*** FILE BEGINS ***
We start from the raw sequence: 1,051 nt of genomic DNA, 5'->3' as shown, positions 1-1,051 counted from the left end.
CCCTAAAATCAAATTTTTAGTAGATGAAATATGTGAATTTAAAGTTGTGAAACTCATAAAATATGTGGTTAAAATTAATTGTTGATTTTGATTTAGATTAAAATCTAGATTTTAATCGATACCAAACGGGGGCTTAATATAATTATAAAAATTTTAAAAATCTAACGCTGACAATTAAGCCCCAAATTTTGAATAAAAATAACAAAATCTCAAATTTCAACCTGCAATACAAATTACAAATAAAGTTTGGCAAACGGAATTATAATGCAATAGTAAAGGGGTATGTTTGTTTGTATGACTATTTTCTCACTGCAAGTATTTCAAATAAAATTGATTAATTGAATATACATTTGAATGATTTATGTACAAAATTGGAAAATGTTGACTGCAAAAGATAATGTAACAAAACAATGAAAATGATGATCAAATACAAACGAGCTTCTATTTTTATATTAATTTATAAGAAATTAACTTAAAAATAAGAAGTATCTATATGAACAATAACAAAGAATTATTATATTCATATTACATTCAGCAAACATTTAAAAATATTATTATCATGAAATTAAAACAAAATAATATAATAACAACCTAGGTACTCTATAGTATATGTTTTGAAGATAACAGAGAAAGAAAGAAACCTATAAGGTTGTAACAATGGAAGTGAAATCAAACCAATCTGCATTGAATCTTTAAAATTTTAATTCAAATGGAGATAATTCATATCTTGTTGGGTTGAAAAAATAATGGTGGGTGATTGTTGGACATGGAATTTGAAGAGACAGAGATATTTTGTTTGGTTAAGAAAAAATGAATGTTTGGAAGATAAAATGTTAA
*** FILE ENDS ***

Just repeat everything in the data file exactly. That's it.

We start from the raw sequence: 1,051 nt of genomic DNA, 5'->3' as shown, positions 1-1,051 counted from the left end.
CCCTAAAATCAAATTTTTAGTAGATGAAATATGTGAATTTAAAGTTGTGAAACTCATAAAATATGTGGTTAAAATTAATTGTTGATTTTGATTTAGATTAAAATCTAGATTTTAATCGATACCAAACGGGGGCTTAATATAATTATAAAAATTTTAAAAATCTAACGCTGACAATTAAGCCCCAAATTTTGAATAAAAATAACAAAATCTCAAATTTCAACCTGCAATACAAATTACAAATAAAGTTTGGCAAACGGAATTATAATGCAATAGTAAAGGGGTATGTTTGTTTGTATGACTATTTTCTCACTGCAAGTATTTCAAATAAAATTGATTAATTGAATATACATTTGAATGATTTATGTACAAAATTGGAAAATGTTGACTGCAAAAGATAATGTAACAAAACAATGAAAATGATGATCAAATACAAACGAGCTTCTATTTTTATATTAATTTATAAGAAATTAACTTAAAAATAAGAAGTATCTATATGAACAATAACAAAGAATTATTATATTCATATTACATTCAGCAAACATTTAAAAATATTATTATCATGAAATTAAAACAAAATAATATAATAACAACCTAGGTACTCTATAGTATATGTTTTGAAGATAACAGAGAAAGAAAGAAACCTATAAGGTTGTAACAATGGAAGTGAAATCAAACCAATCTGCATTGAATCTTTAAAATTTTAATTCAAATGGAGATAATTCATATCTTGTTGGGTTGAAAAAATAATGGTGGGTGATTGTTGGACATGGAATTTGAAGAGACAGAGATATTTTGTTTGGTTAAGAAAAAATGAATGTTTGGAAGATAAAATGTTAA